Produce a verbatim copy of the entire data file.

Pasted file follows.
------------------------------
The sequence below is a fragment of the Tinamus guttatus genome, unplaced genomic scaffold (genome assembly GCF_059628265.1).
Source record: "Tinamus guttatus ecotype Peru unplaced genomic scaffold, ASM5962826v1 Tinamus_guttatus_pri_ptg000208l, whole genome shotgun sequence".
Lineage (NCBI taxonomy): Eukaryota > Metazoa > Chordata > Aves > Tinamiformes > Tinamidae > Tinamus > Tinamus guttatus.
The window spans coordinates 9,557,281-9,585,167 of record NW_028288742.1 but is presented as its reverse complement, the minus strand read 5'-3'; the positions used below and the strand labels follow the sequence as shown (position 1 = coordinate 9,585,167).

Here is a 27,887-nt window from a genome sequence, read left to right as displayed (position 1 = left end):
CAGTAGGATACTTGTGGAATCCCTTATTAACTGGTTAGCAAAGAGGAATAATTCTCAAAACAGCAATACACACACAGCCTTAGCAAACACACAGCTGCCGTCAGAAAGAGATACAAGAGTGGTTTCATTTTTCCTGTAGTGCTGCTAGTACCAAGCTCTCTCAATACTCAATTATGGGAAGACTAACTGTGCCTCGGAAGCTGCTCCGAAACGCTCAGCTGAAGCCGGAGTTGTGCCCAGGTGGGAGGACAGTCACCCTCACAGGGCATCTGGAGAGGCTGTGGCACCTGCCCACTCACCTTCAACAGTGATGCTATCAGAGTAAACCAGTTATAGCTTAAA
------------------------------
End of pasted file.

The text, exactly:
The sequence below is a fragment of the Tinamus guttatus genome, unplaced genomic scaffold (genome assembly GCF_059628265.1).
Source record: "Tinamus guttatus ecotype Peru unplaced genomic scaffold, ASM5962826v1 Tinamus_guttatus_pri_ptg000208l, whole genome shotgun sequence".
Lineage (NCBI taxonomy): Eukaryota > Metazoa > Chordata > Aves > Tinamiformes > Tinamidae > Tinamus > Tinamus guttatus.
The window spans coordinates 9,557,281-9,585,167 of record NW_028288742.1 but is presented as its reverse complement, the minus strand read 5'-3'; the positions used below and the strand labels follow the sequence as shown (position 1 = coordinate 9,585,167).

Here is a 27,887-nt window from a genome sequence, read left to right as displayed (position 1 = left end):
CAGTAGGATACTTGTGGAATCCCTTATTAACTGGTTAGCAAAGAGGAATAATTCTCAAAACAGCAATACACACACAGCCTTAGCAAACACACAGCTGCCGTCAGAAAGAGATACAAGAGTGGTTTCATTTTTCCTGTAGTGCTGCTAGTACCAAGCTCTCTCAATACTCAATTATGGGAAGACTAACTGTGCCTCGGAAGCTGCTCCGAAACGCTCAGCTGAAGCCGGAGTTGTGCCCAGGTGGGAGGACAGTCACCCTCACAGGGCATCTGGAGAGGCTGTGGCACCTGCCCACTCACCTTCAACAGTGATGCTATCAGAGTAAACCAGTTATAGCTTAAA